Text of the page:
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Survivors Of Breast Cancer Are At Higher Risk Of Second Cancer: A Study

Avatar of Salman Ahmad



Breast Cancer
Young breast cancer survivors at higher risk of second cancer, study

(CTN News) – The results of a recent study suggest that young women who have survived breast cancer may be at higher risk of developing a second primary breast cancer.

A new study, led by Kristen D. Brantley, PhD, of Harvard T. H. Chan School of Public Health, Boston, published in JAMA Oncology, indicates that younger cancer survivors who have certain genetic mutations or were initially diagnosed with early-stage cancer have a much greater chance of developing a second breast cancer, according to Medscape.

There is a greater likelihood of second primary cancer in women who are under age 40 when they are first diagnosed with cancer than in women who are over age 40 when they are first diagnosed.

Researchers studied 685 young women who had been diagnosed with stage 0-III breast cancer before 40 in order to understand the risk of developing another cancer.

Additionally, the researchers examined the data of 547 women who had had a bilateral mastectomy, which is defined as the removal of both breasts.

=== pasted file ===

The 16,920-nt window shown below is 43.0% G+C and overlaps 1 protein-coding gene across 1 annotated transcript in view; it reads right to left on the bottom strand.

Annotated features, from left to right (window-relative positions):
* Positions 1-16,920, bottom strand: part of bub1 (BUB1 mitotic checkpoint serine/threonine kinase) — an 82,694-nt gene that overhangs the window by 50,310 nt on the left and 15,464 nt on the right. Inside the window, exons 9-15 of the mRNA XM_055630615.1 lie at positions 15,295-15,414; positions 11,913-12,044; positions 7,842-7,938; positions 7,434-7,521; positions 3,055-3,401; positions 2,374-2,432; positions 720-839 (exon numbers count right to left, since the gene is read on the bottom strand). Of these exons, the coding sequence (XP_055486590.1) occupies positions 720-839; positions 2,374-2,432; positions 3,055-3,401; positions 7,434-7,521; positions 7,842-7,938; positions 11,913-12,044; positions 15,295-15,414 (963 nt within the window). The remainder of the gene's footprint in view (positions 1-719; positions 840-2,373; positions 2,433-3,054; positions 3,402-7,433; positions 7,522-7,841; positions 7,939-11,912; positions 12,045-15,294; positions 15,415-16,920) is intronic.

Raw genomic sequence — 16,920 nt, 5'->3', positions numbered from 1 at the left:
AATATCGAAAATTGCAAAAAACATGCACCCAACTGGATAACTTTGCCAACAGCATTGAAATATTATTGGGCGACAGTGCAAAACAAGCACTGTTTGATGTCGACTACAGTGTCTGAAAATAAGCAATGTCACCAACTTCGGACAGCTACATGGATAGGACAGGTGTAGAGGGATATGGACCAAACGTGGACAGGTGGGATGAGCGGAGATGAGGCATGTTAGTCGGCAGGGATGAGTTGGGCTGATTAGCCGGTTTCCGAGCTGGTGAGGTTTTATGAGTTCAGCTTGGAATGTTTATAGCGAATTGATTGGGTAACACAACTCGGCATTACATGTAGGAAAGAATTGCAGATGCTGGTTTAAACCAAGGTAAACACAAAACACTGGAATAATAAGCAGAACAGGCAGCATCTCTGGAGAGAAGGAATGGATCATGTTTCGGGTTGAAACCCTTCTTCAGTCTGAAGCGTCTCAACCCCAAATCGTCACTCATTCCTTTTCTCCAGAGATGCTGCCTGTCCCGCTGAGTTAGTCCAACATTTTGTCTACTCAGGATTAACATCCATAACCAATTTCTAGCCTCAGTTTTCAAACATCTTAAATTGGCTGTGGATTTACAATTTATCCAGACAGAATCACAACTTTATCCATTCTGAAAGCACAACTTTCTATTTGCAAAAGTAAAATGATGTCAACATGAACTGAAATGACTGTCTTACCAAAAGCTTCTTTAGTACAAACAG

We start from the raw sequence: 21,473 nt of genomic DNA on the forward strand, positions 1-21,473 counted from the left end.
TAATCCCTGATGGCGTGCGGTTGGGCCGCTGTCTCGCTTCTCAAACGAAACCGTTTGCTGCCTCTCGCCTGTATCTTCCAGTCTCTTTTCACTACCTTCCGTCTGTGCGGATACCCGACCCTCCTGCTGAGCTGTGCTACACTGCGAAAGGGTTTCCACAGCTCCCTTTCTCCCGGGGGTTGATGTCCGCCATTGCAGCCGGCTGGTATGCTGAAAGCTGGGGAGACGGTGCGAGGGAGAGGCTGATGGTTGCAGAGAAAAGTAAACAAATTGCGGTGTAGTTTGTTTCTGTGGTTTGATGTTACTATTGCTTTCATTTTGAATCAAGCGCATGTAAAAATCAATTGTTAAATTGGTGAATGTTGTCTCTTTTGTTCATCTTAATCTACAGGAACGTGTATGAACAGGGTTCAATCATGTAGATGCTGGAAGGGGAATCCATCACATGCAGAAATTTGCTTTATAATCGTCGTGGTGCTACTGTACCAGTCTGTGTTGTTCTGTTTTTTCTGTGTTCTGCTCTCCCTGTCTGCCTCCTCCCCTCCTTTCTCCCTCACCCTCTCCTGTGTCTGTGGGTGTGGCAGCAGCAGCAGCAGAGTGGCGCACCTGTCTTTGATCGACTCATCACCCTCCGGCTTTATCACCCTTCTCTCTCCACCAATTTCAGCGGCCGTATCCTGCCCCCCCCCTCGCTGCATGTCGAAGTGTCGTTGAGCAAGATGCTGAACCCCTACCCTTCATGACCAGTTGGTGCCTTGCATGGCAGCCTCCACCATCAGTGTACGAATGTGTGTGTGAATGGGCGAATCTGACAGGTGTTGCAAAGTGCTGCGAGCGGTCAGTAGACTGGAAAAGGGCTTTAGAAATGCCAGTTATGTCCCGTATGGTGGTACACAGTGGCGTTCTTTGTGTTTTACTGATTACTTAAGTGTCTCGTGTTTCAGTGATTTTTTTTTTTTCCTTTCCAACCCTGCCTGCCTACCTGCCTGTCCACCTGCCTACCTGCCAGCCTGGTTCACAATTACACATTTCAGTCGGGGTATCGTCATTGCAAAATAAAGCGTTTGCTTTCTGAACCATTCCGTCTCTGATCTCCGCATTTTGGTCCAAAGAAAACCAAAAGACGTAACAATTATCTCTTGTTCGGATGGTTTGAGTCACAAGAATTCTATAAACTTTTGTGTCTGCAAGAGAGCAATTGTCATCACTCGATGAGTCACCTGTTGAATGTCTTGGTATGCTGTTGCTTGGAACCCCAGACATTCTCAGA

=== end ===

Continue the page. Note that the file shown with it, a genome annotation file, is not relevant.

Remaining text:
As part of their study, the researchers assessed a variety of cancer risk factors. These factors included ethnicity, race, age, family history of breast or ovarian cancer, germline genetics, tumour stage and grade, and receptor status.

Approximately 17 individuals (2.5%) in the main study developed secondary or primary breast cancer, either in the opposite breast (contralateral) or the same breast (ipsilateral), a mean of 4.2 years after their initial diagnosis.

Within the five and ten years following diagnosis, there was a cumulative incidence of 1.5% and 2.6%, respectively, of developing a second primary cancer.

In addition, only 33 women tested positive for a genetic mutation that could be harmful.

Interestingly, women without genetic mutations were less likely to develop contralateral cancer. This can provide helpful knowledge when deciding whether to undergo surgery.

There was, however, a fourfold higher risk for those carrying germline pathogenic variants than noncarriers in this study.

The researchers also stressed the importance of genetic testing for young cancer survivors in order to ensure that they are aware of their risk of developing another breast cancer in the future.

Furthermore, the researchers suggested that further research is required to understand why women diagnosed with early-stage breast cancer are more likely to develop a second primary cancer in the future.


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Salman Ahmad is a seasoned writer for CTN News, bringing a wealth of experience and expertise to the platform. With a knack for concise yet impactful storytelling, he crafts articles that captivate readers and provide valuable insights. Ahmad's writing style strikes a balance between casual and professional, making complex topics accessible without compromising depth.

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